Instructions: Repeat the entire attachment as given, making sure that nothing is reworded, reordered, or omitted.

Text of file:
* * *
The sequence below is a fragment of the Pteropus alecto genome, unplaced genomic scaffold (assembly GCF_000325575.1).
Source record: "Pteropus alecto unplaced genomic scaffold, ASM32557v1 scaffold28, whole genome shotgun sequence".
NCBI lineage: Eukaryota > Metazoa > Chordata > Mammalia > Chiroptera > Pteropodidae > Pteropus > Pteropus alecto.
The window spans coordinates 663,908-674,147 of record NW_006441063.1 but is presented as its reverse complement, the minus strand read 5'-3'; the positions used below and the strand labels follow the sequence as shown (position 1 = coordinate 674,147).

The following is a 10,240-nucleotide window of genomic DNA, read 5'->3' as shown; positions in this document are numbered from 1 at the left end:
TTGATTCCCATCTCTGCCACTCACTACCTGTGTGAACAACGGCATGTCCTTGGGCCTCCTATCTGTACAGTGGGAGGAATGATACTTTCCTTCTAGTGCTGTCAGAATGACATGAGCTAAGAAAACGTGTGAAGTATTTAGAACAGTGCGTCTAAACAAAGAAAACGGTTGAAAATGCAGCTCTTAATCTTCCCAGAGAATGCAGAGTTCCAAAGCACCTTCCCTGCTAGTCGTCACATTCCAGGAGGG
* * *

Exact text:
The sequence below is a fragment of the Pteropus alecto genome, unplaced genomic scaffold (assembly GCF_000325575.1).
Source record: "Pteropus alecto unplaced genomic scaffold, ASM32557v1 scaffold28, whole genome shotgun sequence".
NCBI lineage: Eukaryota > Metazoa > Chordata > Mammalia > Chiroptera > Pteropodidae > Pteropus > Pteropus alecto.
The window spans coordinates 663,908-674,147 of record NW_006441063.1 but is presented as its reverse complement, the minus strand read 5'-3'; the positions used below and the strand labels follow the sequence as shown (position 1 = coordinate 674,147).

The following is a 10,240-nucleotide window of genomic DNA, read 5'->3' as shown; positions in this document are numbered from 1 at the left end:
TTGATTCCCATCTCTGCCACTCACTACCTGTGTGAACAACGGCATGTCCTTGGGCCTCCTATCTGTACAGTGGGAGGAATGATACTTTCCTTCTAGTGCTGTCAGAATGACATGAGCTAAGAAAACGTGTGAAGTATTTAGAACAGTGCGTCTAAACAAAGAAAACGGTTGAAAATGCAGCTCTTAATCTTCCCAGAGAATGCAGAGTTCCAAAGCACCTTCCCTGCTAGTCGTCACATTCCAGGAGGG